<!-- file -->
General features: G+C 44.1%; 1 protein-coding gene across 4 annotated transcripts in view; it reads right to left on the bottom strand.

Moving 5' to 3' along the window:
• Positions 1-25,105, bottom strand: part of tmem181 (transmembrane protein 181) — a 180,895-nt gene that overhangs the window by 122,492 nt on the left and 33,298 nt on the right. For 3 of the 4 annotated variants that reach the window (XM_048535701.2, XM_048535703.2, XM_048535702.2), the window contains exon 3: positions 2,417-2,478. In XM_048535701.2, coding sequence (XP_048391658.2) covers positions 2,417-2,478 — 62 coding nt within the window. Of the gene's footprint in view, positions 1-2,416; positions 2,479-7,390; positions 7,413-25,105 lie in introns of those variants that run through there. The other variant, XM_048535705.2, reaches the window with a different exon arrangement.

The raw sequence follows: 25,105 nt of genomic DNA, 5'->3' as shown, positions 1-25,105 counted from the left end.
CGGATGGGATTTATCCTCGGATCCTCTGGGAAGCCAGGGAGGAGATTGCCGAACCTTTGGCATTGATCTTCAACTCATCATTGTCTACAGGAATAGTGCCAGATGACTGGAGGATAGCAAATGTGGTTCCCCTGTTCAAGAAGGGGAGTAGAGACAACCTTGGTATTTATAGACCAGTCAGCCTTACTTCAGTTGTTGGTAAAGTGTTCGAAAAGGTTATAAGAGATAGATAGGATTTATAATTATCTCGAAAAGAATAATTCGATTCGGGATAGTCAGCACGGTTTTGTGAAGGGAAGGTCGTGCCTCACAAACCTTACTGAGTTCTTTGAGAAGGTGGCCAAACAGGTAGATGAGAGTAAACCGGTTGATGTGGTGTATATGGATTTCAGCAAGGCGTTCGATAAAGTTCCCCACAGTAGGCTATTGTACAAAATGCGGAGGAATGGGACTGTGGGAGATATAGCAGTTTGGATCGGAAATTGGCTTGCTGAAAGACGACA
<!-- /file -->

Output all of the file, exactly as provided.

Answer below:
General features: G+C 44.1%; 1 protein-coding gene across 4 annotated transcripts in view; it reads right to left on the bottom strand.

Moving 5' to 3' along the window:
• Positions 1-25,105, bottom strand: part of tmem181 (transmembrane protein 181) — a 180,895-nt gene that overhangs the window by 122,492 nt on the left and 33,298 nt on the right. For 3 of the 4 annotated variants that reach the window (XM_048535701.2, XM_048535703.2, XM_048535702.2), the window contains exon 3: positions 2,417-2,478. In XM_048535701.2, coding sequence (XP_048391658.2) covers positions 2,417-2,478 — 62 coding nt within the window. Of the gene's footprint in view, positions 1-2,416; positions 2,479-7,390; positions 7,413-25,105 lie in introns of those variants that run through there. The other variant, XM_048535705.2, reaches the window with a different exon arrangement.

The raw sequence follows: 25,105 nt of genomic DNA, 5'->3' as shown, positions 1-25,105 counted from the left end.
CGGATGGGATTTATCCTCGGATCCTCTGGGAAGCCAGGGAGGAGATTGCCGAACCTTTGGCATTGATCTTCAACTCATCATTGTCTACAGGAATAGTGCCAGATGACTGGAGGATAGCAAATGTGGTTCCCCTGTTCAAGAAGGGGAGTAGAGACAACCTTGGTATTTATAGACCAGTCAGCCTTACTTCAGTTGTTGGTAAAGTGTTCGAAAAGGTTATAAGAGATAGATAGGATTTATAATTATCTCGAAAAGAATAATTCGATTCGGGATAGTCAGCACGGTTTTGTGAAGGGAAGGTCGTGCCTCACAAACCTTACTGAGTTCTTTGAGAAGGTGGCCAAACAGGTAGATGAGAGTAAACCGGTTGATGTGGTGTATATGGATTTCAGCAAGGCGTTCGATAAAGTTCCCCACAGTAGGCTATTGTACAAAATGCGGAGGAATGGGACTGTGGGAGATATAGCAGTTTGGATCGGAAATTGGCTTGCTGAAAGACGACA